Are they Limo Drivers or Chauffeurs?

LCT Magazine
Posted on October 1, 2008

By Jim A. Luff

As a die hard "Grey’s Anatomy" fan, I could hardly wait for the season to begin last week.  I loved it even more when the show opened with a scene of a limousine entering the "Emergency Room" ambulance bay!


Things went downhill from there with the implausible story line that the “limo driver” was ejected through the windshield during a crash, prompting the passengers to pick him up and put him in the back of the limousine and rush him to the hospital.


Just to set facts straight, a professional chauffeur would always have his seat belt secured while driving. Next, any impact sufficient enough to propel the driver through the windshield would activate the airbag as well as cut off the fuel supply to the vehicle.


Now, the real thing that fried me is the constant use of the term “limo driver.” Webster’s defines a “driver” as the operator of a motor vehicle or a coachman who drives a coach or carriage.  A chauffeur is a person employed to drive a motor vehicle on a professional basis.


To break it down even further, in my opinion, a driver is someone who drives a truck or taxi, or any vehicle for that matter. A chauffeur is someone who has formal training in the art of delivering service, and catering to the needs of the passengers he or she serves.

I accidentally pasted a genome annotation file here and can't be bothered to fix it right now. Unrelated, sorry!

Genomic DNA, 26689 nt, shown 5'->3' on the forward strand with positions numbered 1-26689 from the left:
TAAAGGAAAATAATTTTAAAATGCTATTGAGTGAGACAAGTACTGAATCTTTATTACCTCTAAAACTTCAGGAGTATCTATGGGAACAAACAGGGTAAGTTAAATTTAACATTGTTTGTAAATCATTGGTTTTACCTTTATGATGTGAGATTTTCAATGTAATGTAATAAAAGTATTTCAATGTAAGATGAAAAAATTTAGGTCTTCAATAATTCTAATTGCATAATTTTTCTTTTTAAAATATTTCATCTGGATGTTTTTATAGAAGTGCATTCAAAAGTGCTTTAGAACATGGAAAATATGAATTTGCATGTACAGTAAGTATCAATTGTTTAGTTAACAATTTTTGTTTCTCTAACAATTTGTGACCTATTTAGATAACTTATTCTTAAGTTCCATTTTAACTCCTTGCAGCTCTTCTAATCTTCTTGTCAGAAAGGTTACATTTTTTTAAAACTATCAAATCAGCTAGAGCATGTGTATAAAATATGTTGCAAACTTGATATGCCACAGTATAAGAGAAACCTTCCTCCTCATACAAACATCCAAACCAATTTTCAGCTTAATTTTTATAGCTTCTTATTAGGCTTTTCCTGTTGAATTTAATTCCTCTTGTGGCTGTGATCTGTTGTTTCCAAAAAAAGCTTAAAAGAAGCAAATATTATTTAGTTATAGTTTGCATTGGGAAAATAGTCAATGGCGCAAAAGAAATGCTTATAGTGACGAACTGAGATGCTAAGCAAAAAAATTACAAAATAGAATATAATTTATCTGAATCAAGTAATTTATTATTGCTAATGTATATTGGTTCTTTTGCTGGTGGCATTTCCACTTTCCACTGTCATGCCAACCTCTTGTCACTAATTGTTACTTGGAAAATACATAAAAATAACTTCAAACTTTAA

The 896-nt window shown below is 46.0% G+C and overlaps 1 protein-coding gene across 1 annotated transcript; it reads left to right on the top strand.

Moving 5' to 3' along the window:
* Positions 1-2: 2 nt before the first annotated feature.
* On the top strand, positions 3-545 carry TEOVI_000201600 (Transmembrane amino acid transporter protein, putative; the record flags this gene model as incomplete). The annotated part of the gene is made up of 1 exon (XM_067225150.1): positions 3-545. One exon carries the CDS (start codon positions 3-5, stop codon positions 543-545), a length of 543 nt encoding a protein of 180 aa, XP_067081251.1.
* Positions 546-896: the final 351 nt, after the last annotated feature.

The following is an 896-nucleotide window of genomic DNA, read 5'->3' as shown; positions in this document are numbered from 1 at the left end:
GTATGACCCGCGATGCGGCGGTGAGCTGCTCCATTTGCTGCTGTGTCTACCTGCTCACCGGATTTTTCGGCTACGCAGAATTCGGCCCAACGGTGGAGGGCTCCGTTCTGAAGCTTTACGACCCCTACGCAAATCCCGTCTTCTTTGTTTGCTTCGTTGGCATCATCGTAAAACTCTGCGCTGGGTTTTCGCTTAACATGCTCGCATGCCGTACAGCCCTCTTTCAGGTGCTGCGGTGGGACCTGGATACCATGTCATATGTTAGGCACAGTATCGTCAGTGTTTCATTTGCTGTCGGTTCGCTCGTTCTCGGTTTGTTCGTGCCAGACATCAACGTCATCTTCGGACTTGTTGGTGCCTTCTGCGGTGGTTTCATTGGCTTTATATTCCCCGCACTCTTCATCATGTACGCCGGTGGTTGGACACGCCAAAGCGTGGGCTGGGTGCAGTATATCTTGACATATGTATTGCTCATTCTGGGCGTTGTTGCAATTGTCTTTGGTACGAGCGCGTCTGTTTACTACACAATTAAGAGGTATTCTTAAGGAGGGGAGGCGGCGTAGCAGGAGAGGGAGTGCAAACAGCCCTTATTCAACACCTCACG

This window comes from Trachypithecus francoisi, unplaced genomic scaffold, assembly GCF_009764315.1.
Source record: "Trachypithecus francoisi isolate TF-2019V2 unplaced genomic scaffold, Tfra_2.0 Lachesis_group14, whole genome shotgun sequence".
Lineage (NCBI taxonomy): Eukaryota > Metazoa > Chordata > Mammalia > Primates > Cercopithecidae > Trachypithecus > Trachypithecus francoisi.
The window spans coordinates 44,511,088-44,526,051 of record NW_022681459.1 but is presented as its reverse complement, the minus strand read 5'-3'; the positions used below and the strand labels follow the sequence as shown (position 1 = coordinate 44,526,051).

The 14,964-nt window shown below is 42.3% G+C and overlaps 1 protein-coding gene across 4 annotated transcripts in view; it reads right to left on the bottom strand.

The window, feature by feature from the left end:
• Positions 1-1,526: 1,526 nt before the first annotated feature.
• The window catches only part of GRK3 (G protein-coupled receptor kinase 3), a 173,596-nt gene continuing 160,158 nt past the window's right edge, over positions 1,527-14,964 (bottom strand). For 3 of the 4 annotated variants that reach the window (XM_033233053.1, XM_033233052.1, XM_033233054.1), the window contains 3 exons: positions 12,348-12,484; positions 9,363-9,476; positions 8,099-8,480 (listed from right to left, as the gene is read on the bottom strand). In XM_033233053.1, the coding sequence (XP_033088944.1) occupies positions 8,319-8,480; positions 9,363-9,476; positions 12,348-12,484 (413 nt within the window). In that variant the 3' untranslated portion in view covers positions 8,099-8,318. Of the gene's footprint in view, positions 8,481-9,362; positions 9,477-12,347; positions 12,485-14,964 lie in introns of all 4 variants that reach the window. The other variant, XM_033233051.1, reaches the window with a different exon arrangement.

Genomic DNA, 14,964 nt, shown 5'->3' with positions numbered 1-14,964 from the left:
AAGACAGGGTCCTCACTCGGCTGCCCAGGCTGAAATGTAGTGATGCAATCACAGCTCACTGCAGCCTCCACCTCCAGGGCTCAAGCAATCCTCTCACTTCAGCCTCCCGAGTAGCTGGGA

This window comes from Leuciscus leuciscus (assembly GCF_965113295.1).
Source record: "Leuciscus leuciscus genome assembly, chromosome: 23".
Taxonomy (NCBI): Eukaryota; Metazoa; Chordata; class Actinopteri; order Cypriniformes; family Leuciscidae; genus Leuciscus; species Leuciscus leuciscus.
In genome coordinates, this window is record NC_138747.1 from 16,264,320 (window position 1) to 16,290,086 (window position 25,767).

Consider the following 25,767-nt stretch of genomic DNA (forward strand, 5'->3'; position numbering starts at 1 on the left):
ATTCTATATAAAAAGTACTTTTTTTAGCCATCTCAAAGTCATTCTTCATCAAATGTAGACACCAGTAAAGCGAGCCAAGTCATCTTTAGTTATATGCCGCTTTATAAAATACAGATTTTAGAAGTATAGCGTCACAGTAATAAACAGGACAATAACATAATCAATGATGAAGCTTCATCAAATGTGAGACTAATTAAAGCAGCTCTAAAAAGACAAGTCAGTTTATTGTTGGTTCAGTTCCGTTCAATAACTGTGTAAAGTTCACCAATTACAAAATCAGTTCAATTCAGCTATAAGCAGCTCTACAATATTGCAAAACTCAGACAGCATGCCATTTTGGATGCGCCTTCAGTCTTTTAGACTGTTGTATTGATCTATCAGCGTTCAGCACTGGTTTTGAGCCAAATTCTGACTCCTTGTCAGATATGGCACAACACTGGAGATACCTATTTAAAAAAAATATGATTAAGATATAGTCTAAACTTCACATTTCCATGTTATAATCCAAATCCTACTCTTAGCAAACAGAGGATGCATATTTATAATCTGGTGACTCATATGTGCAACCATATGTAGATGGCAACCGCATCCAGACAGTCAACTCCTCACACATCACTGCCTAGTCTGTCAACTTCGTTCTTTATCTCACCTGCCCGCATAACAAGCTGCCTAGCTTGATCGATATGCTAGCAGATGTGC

A mere driver pulls up to the curb and says, “See you later,” unlike the professional chauffeur who carefully selects a location for unloading their passengers, opens the door and assists the passenger out by extending a hand. They offer to carry packages or briefcases inside the destination.


Chauffeurs drive very carefully knowing that a champagne flute may be filled with bubbly, and a spill could ruin a cocktail dress or stain a fine suit.  A chauffeur makes sure that his car is immaculate both inside and out.  His own clothes reflect his pride in his work with crisp, clean, and pressed white shirts and a nice tie.


I will conclude with saying there are indeed “limo drivers” out there. You can tell by their poor choice in wardrobe and lack of pride in the delivery of service to their clients.  I suppose the guy on "Grey’s Anatomy" could have been a limo driver since he didn’t have his seatbelt on.

Related Topics: Fleet Vehicles

Comments ( 4 )
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  • Dave

     | about 11 years ago

    Fantastic points made here - there certainly are even more differences between drivers and chauffeurs that the average person does not know. The true chauffeur knows them and it shows when they execute professionalism and the customer calls the company with praise. Network TV often misrepresents everything because their drama programming is over the top and phony. No worries about the TV show if you're a true professional in 'the biz' - you'll break the stereotype in the first minute of greeting your passenger.

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